All Programme

Petros Ovsepyan / David Helbich / TAPE THAT


N-Collective is an international network of musicians and composers consisting of a conglomerate of groups and ensembles from different countries (Norway, Belgium, the Netherlands, America, Switzerland and Germany).
They develop, support and promote adventurous music of different genres such as improvisation, electronica, jazz, noise and contemporary music.

The concert Music Performs is the result of a two-week residency: it showcases three responses of young composers/musicians to the challenge of making the theatrical and performative aspects of a concert situation fully part of their music. The pieces are situated in the grey area between music and performance – and develop into new forms of expression according to a distinct individual pattern.

Petros Ovsepyan – I, II, III (1999-2000)
I-II-III is a trilogy for piccolo/flute/bass flute, clarinet/bass clarinet, piano, violin, viola and cello. The work is based on sound compression, or, in other words, sound trapped in the performer’s body, and thereby compressed. Timing is crucial in this work, as the basic structure of the piece is formed by the exchange between anticipation and memory, which requires an active (even interactive) attitude from the listener. Played sounds are processed and developed internally and during long silences.

David Helbich – Haltungsschaden (2005/07)
Haltungsschaden was written for the Ensemble Maulwerker and was performed at the TESLA-Kubus in Berlin in October 2005.
David Helbich composes movements and gestures that unmistakably suggest musical experience. Three performers move, snap their fingers, clap their hands, use sign language – and occasionally make sound. Sometimes the movements evoke meaning, sometimes they remain mere formal structure.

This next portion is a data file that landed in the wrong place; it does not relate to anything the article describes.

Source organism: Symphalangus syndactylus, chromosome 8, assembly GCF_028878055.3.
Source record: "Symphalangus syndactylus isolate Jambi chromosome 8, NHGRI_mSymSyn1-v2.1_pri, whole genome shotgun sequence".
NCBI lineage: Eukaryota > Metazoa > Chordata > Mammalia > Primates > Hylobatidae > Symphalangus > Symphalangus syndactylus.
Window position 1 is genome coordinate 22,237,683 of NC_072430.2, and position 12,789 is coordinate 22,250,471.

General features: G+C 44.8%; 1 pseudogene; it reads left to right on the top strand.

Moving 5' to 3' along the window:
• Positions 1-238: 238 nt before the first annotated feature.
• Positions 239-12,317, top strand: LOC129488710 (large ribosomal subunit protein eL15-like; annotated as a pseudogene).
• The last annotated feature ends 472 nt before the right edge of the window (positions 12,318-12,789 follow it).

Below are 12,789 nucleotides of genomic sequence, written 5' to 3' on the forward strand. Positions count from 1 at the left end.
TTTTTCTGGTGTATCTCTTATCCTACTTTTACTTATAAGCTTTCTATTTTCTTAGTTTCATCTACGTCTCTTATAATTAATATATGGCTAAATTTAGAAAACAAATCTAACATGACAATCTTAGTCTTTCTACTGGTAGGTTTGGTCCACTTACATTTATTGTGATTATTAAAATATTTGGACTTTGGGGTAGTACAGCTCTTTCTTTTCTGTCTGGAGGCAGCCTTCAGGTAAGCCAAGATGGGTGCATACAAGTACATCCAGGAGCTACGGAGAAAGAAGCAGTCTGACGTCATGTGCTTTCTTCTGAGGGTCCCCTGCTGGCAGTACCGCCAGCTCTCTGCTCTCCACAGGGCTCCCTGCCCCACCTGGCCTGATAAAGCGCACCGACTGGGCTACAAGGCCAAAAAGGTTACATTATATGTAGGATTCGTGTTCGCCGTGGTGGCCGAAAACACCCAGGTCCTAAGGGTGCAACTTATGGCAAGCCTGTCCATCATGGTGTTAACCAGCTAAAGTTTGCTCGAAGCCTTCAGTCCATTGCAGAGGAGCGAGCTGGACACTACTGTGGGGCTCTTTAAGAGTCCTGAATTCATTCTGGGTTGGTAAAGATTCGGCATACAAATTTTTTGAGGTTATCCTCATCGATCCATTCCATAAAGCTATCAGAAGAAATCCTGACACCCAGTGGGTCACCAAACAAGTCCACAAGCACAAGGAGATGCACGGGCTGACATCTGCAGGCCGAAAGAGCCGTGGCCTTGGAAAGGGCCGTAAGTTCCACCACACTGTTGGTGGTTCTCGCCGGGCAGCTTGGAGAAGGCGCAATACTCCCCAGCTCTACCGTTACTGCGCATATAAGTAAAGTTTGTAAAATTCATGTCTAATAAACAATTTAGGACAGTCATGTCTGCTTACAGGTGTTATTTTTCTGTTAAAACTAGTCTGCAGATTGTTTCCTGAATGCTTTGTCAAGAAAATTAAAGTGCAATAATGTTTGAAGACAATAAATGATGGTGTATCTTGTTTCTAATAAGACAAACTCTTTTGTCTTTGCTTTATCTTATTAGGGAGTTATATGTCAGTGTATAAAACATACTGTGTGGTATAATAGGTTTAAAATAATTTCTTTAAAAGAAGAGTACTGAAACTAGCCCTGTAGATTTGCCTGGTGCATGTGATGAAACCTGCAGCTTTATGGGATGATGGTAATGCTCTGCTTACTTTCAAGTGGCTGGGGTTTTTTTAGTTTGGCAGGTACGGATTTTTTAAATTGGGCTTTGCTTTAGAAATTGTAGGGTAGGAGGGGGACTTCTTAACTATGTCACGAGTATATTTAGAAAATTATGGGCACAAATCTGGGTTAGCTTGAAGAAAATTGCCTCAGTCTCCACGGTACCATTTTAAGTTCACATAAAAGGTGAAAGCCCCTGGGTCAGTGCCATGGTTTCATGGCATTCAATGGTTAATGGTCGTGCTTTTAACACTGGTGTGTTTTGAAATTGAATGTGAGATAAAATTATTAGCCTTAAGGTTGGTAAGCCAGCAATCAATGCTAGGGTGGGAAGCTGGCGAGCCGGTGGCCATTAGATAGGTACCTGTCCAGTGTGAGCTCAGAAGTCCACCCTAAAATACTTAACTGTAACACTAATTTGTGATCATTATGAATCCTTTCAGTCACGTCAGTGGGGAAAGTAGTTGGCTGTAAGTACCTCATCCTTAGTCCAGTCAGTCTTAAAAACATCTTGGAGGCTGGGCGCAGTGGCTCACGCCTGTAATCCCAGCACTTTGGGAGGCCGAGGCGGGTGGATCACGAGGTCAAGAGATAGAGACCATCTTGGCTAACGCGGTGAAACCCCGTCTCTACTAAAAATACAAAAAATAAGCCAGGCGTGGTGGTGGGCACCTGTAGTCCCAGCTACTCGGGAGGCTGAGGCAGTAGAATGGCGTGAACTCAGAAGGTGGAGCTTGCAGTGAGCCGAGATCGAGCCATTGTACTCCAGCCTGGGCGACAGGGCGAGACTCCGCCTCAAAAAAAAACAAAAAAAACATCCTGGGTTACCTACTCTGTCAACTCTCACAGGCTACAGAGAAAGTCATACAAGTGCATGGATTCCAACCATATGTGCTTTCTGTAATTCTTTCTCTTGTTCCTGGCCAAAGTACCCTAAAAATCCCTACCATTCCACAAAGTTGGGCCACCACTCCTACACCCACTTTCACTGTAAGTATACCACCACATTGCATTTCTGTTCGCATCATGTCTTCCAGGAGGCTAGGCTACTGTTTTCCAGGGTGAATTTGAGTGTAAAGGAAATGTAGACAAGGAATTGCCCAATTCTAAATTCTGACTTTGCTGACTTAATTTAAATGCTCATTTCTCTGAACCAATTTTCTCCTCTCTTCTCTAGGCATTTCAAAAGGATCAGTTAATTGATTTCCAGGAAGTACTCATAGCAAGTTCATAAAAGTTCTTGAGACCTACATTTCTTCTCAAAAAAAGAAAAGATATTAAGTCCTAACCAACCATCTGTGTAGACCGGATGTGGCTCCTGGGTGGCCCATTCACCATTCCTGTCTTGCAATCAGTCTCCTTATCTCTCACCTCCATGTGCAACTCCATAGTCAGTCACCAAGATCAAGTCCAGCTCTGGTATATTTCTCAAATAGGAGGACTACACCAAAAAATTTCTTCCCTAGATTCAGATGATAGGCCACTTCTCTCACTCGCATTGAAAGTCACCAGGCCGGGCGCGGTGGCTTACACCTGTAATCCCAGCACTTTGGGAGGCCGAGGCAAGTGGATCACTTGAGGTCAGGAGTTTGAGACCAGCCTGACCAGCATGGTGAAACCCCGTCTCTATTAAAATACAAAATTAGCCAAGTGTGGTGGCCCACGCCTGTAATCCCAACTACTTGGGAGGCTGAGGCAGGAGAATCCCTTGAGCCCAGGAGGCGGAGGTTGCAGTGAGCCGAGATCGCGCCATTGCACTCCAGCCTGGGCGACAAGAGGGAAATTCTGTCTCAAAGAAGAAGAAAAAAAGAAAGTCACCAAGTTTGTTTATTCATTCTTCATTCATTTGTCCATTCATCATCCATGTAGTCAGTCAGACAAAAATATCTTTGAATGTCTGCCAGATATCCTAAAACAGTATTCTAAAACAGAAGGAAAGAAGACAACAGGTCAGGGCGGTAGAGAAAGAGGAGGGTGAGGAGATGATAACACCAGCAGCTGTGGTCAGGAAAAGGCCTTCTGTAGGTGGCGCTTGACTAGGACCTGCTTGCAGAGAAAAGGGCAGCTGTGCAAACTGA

TAPE THAT – Mozart Takes (1788/2007 – premiere)
Mozart Takes starts from the recording of a live performance of a string trio playing Mozart. The recording is manipulated and remixed on the spot by turning microphones on and off, carrying them around in the concert hall, covering them with hands and other body cavities, and recording other objects or people inside and outside the concert hall. In the second part of the piece, TAPE THAT reconstructs the concert experience by manipulating and distorting the recorded material and its remix in yet other ways.
The audience experiences both moments (the concert and TAPE THAT’s actions) from different perspectives and levels of perception. What was visible is now heard, and what was audible is now re-listened to via the recording material and placed in a different context.
Is it live, or is it TAPE THAT?

02.03.2007 20:00